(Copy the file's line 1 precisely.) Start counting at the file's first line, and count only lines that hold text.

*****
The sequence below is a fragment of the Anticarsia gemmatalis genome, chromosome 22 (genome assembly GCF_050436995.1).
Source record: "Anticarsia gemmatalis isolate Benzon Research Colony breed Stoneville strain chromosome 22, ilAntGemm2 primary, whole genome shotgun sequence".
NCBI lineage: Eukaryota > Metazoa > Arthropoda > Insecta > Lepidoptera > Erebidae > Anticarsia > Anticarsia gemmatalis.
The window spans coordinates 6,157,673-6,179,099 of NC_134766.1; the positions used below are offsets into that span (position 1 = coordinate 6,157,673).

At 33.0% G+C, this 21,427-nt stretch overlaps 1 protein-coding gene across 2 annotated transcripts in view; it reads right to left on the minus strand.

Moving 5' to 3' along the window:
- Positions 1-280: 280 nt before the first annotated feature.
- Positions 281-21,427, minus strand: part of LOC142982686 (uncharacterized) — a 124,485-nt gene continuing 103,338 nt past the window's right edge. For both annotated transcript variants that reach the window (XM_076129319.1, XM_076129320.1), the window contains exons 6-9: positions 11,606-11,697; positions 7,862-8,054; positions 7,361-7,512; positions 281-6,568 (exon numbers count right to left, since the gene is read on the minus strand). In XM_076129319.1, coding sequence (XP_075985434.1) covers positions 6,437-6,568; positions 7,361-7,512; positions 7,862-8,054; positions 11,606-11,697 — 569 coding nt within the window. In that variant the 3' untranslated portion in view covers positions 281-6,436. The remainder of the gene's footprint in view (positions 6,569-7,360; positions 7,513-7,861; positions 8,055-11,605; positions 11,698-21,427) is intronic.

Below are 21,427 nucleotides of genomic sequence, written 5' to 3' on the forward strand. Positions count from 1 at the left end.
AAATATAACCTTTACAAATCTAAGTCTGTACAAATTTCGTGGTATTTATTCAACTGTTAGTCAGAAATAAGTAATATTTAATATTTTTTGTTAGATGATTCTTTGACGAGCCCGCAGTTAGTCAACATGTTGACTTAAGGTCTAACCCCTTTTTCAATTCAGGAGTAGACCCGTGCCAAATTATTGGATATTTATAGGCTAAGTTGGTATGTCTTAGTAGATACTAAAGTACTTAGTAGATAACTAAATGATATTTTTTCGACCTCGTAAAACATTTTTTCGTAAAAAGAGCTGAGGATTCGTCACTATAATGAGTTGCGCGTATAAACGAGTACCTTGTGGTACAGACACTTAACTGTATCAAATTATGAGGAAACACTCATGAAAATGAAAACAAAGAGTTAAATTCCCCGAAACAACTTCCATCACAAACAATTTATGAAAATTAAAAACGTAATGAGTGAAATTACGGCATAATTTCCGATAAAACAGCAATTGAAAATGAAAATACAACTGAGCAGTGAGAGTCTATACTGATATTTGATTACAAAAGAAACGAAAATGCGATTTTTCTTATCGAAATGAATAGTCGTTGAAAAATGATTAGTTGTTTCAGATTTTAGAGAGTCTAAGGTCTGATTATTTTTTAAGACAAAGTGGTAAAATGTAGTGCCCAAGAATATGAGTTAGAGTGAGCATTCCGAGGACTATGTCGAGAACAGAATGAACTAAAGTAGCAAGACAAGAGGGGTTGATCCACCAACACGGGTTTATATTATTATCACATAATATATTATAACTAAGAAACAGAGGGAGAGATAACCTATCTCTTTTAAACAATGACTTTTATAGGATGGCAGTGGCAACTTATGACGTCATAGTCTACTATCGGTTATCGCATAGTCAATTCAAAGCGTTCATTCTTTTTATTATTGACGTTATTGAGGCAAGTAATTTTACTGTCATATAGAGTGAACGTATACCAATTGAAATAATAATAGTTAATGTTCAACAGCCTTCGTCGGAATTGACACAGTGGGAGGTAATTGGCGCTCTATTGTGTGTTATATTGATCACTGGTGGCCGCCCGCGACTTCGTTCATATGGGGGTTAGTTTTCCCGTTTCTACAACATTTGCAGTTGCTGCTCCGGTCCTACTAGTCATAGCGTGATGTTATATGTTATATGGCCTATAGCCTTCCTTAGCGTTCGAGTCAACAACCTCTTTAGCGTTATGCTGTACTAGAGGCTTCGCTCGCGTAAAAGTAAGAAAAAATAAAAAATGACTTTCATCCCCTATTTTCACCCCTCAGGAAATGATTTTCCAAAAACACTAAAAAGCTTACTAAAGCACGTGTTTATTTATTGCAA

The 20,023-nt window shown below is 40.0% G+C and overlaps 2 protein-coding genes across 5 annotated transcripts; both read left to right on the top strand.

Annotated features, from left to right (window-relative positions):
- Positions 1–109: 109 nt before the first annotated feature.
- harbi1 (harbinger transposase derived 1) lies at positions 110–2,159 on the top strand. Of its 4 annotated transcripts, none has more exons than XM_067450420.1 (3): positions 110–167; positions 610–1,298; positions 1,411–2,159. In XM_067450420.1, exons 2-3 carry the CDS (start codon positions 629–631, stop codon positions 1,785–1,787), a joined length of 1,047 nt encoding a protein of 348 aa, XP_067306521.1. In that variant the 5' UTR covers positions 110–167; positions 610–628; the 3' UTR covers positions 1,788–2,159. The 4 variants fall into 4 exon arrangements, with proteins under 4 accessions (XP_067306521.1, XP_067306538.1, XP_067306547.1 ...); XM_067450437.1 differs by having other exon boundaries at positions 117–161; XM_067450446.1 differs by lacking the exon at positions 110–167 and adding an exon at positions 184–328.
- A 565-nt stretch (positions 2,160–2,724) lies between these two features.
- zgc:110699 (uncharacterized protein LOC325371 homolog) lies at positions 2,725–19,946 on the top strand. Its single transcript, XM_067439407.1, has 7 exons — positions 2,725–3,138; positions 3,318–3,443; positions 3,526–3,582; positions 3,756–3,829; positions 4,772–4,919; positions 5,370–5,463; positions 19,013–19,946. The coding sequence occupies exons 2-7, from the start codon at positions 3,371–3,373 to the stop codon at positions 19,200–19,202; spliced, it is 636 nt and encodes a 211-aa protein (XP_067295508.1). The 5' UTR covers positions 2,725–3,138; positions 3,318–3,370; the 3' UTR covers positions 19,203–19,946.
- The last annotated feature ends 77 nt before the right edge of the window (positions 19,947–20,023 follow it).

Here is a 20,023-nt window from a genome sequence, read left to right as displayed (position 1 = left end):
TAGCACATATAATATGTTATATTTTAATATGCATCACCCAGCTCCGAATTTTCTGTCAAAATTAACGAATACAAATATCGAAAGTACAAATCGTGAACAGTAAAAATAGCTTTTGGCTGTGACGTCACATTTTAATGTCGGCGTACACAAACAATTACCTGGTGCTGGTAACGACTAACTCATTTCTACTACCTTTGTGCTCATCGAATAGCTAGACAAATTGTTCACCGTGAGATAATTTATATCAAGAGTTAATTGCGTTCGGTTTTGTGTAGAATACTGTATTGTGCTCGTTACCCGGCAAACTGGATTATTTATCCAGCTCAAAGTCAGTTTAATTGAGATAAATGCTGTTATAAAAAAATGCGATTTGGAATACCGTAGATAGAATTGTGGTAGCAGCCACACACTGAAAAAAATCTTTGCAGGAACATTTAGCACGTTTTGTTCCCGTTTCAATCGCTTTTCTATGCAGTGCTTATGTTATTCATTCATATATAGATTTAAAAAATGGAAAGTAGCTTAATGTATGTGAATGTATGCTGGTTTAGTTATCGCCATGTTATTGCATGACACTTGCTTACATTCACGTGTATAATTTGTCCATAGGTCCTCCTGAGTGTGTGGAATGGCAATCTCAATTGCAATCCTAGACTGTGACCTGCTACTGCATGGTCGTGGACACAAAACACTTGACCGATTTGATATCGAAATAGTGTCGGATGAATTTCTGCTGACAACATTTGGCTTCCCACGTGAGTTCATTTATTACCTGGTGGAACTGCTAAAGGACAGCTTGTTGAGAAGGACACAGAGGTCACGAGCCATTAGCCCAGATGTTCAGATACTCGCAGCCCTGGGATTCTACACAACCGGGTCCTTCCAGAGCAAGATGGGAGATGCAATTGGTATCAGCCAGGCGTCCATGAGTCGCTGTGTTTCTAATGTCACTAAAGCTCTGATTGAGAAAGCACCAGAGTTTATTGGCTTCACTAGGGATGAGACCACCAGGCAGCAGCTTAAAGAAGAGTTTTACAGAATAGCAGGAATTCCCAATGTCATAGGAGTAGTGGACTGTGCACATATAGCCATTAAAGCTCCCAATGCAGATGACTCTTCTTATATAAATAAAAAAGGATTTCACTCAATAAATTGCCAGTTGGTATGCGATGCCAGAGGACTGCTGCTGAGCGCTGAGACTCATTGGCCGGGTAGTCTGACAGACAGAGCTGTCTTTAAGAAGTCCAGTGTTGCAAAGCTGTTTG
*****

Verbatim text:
The sequence below is a fragment of the Anticarsia gemmatalis genome, chromosome 22 (genome assembly GCF_050436995.1).